By Michael Kuser
Rhode Island is seeking ways to sustain a recent surge in jobs stemming from the growth of renewable and distributed energy resources.
Clean energy jobs in the Ocean State have increased by 66% since 2014, with more than 15,300 people now working in the sector, according to a recent report from the state’s Office of Energy Resources (OER). Solar employment alone has grown 16% during the past 12 months. Energy efficiency currently represents the largest portion of the clean energy sector, with almost 9,000 workers across the state.
In 2014, the state’s legislature established the Renewable Energy Growth (REG) program to promote installation of grid-connected renewables and encourage growth of DERs (Act H 7727). Supervised by the Rhode Island Public Utilities Commission, the REG program is forecast to account for 160 MW of renewable energy development — valued at $390 million — by its 2019 end date.
But OER’s 2017 Clean Energy Industry report revealed that the small firms that dominate the distributed generation market are having trouble hiring qualified workers, in part because of the state’s high cost of living, competition and the relatively small number of available college graduates.
State officials are working to improve the sector’s labor situation. The OER is developing a program to provide funding for clean industry interns and another initiative offering free college tuition for state residents. Gov. Gina Raimondo has proposed the Rhode Island Promise Scholarship, which would include two years of free college at the state community college, but funding is contingent on the fiscal year 2018 budget, which has not been enacted.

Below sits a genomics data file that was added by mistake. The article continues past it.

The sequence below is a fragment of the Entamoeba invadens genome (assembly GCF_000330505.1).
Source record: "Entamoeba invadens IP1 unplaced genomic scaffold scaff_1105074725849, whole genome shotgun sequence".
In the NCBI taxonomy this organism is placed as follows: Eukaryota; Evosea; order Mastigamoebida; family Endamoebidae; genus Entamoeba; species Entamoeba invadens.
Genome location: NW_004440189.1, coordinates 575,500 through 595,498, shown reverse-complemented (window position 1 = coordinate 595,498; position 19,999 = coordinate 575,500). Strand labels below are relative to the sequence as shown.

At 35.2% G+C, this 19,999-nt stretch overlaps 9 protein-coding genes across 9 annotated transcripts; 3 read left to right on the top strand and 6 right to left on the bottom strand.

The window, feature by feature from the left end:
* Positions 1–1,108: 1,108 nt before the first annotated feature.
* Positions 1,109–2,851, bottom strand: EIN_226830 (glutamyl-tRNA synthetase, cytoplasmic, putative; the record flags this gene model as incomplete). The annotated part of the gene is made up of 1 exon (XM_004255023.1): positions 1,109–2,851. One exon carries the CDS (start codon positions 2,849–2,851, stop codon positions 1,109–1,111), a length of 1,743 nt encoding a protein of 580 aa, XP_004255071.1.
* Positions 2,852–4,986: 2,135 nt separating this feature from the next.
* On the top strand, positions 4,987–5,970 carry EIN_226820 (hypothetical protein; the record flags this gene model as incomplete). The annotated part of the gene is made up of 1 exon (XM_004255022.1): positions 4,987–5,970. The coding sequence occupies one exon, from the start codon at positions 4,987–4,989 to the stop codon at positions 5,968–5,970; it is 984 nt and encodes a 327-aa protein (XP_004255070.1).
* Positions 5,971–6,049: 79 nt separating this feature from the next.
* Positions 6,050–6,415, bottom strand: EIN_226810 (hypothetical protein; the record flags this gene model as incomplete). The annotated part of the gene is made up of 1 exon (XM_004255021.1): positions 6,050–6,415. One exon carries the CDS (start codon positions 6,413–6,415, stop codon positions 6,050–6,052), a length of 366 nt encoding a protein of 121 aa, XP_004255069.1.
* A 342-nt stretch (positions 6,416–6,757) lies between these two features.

Because most of clean energy employment is in installation, some initiatives will be aimed at vocational schools and high schools.
The Real Jobs RI program, for example, brings employers and educators together to design training courses that focus on the skills needed by the industry.
Carol Grant, head of OER, told RTO Insider about several grants her office is seeking under the program. One focuses on fuel delivery and the other works with the University of Rhode Island to enhance its existing fellowship program.
In partnership with the solar PV industry, OER also applied to the Department of Labor and Training for a grant to increase the pipeline of electricians skilled in PV technology and increasing the number of certified salespeople.
Other policy initiatives will facilitate ties between the marine research and development centers at URI and the Newport Naval Base. The OER is already working with the U.S. Navy on clean energy issues.
Other Administrative Efforts
The OER also is supporting legislation that would:
- Simplify electrical and building permits by establishing one statewide solar permit application process beginning in 2018.
- Extend and expand the REG program, which helps homeowners, businesses, farmers and municipalities pursue renewable energy projects.
- Continue the state’s electric vehicle rebate program, which helps reduce costs for residents purchasing EVs.
A separate Brattle Group report commissioned by the OER said the REG program will add close to 500 new jobs to the economy annually from 2016 to 2019 because of construction but provide nearly no net gains between 2020 and 2040. The report notes that “while operations and maintenance jobs grow, they are offset by losses in service jobs resulting from modestly higher electricity prices until late in the period.”